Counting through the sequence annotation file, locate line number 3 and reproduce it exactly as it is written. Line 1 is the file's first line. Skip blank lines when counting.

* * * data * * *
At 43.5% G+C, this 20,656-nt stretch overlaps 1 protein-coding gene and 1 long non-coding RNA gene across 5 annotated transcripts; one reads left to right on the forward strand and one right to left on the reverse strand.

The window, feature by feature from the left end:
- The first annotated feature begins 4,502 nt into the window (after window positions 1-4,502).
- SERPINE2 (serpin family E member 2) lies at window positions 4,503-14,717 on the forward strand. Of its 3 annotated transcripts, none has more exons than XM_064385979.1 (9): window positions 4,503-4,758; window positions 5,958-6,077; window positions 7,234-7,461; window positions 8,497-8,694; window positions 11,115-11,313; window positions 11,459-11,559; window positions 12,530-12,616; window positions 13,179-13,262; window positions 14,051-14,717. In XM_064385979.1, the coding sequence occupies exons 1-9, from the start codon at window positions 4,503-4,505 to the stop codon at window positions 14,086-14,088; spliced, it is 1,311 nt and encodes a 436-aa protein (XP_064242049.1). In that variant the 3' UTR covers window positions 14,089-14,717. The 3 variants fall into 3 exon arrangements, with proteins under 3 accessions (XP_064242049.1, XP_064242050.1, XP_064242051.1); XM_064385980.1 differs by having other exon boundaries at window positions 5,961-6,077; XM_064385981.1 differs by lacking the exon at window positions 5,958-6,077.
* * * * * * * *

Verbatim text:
- The first annotated feature begins 4,502 nt into the window (after window positions 1-4,502).